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Down Under and over the top

Australia's ""Top End'' region is a tropical oasis of wild experiences.

By JEFF BURDICK

© St. Petersburg Times, published June 4, 2000


I came to Australia's "Top End" region in search of the exotic, and on the Tiwi Islands north of Darwin, I definitely found some. As the rest of the tour group relaxed on a beach, I followed my Aboriginal guides into a forest of mangroves. This forest was so dense with exposed mangrove roots that we were forced to walk on top of them -- sometimes as high as 4 feet above the muddy floor.

One of my guides carried an ax. Here and there, he sank it into a fallen tree, but it took 45 minutes of searching before he finally struck gold with a tree lying near a stream. When his ax ripped into it, wood chips exploded everywhere. Soon long, white worms began oozing from the split timber. Greedily, the Aborigines scooped these up and slurped 'em down like strands of spaghetti.

"Bush tucker," they explained with broad smiles (bush meaning the wilderness, and tucker being Australian slang for "food").

Being polite hosts, they even offered me one. I accepted half -- about 6 inches' worth -- and downed it before too many tape-worm connotations sprang to mind. It tasted slimy and salty, like a muddy oyster. I declined any more, which was fine with my guides since it meant more for them. Then for the next 20 minutes, they obliterated the rest of the tree and gobbled down every last worm.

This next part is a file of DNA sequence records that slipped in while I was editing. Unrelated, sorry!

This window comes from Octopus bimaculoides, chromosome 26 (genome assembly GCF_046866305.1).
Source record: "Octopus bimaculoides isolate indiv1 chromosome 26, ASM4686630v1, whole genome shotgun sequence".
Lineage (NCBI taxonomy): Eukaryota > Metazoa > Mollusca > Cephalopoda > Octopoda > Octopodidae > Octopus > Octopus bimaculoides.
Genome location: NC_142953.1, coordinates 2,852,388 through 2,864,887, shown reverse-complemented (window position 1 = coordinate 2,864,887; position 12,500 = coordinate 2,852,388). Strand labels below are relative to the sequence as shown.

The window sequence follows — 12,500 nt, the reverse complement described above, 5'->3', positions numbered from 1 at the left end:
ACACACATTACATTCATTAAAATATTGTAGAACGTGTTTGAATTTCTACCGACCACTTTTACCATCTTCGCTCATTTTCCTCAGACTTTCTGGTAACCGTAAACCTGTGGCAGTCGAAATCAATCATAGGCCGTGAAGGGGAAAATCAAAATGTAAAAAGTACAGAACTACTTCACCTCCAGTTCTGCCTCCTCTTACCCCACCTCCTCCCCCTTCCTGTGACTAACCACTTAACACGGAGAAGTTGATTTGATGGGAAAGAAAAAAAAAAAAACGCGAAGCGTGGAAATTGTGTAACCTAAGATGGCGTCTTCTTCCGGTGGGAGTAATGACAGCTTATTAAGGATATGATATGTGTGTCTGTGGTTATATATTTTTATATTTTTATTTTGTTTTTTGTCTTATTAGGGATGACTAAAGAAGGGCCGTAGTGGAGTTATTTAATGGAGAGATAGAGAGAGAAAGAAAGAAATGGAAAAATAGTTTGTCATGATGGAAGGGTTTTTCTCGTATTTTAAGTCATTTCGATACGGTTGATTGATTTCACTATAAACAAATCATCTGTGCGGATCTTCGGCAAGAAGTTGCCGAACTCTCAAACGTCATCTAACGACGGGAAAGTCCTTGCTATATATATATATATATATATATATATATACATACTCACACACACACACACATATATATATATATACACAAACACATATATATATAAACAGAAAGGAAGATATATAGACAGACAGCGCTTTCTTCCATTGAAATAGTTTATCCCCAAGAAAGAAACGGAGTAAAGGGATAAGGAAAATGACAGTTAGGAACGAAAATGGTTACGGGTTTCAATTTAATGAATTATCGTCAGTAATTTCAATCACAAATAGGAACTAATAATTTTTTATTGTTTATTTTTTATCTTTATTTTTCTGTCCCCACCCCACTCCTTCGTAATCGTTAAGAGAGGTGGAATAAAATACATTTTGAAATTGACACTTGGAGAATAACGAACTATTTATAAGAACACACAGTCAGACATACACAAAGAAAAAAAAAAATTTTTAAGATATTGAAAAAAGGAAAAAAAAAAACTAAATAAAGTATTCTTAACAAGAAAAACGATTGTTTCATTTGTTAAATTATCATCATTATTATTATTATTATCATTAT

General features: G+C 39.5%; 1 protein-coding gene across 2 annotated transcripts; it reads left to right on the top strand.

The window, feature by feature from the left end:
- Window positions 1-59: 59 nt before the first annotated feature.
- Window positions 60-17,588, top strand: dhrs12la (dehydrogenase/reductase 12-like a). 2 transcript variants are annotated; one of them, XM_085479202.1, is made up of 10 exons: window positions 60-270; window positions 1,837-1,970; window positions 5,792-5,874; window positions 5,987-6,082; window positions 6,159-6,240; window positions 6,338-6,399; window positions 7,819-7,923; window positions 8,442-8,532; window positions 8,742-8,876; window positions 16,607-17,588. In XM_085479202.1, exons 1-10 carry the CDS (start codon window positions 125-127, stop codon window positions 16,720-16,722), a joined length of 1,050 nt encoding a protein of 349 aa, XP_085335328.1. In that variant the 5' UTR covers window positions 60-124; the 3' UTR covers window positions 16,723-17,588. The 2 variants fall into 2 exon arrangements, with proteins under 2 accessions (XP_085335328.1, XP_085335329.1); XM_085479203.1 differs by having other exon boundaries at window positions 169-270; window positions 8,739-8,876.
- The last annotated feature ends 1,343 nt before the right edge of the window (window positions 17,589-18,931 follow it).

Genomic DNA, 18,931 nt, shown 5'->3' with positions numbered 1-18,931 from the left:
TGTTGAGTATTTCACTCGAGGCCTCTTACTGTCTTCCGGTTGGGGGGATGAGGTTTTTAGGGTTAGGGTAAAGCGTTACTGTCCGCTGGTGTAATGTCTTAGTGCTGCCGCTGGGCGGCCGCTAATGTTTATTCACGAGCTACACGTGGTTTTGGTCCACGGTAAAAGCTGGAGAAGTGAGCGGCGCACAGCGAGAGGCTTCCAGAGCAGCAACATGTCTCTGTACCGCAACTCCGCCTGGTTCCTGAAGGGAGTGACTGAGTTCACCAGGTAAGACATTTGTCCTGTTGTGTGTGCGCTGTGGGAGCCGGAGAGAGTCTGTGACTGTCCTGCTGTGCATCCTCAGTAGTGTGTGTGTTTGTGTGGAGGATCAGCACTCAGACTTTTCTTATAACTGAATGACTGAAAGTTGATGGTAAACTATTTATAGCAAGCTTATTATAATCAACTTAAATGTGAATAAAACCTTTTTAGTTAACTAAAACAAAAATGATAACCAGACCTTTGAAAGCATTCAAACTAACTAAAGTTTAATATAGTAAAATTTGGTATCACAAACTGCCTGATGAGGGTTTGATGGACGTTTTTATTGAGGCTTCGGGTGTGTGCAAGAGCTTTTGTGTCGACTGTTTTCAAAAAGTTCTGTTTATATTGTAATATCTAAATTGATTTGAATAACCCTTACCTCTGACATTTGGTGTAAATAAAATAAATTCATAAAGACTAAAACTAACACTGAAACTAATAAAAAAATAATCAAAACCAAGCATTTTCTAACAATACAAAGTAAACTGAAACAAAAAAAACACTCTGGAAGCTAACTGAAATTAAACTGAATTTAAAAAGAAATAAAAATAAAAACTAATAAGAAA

Of course, Australia is synonymous with the exotic. But the Top End may be Australia's last frontier. No trains reach here. Crocodiles still rule the bays and rivers, and it's so remote that the national capital of Canberra lies closer to Antarctica than to the Top End capital of Darwin.

Geographically speaking, the Top End is the chunk of land that tops off the Northern Territory and, in turn, the entire Australian subcontinent. It is a tropical oasis surrounded on three sides by hard-scrabble Outback and to the north by the Timor Sea. Some of Australia's finest national parks are found here, such as Kakadu and the Katherine Gorges.

And while the Northern Territory is the least-populated Australian state, it is home to the largest number of Aborigines still living on ancestral lands. That offers special opportunities to experience native cultures firsthand.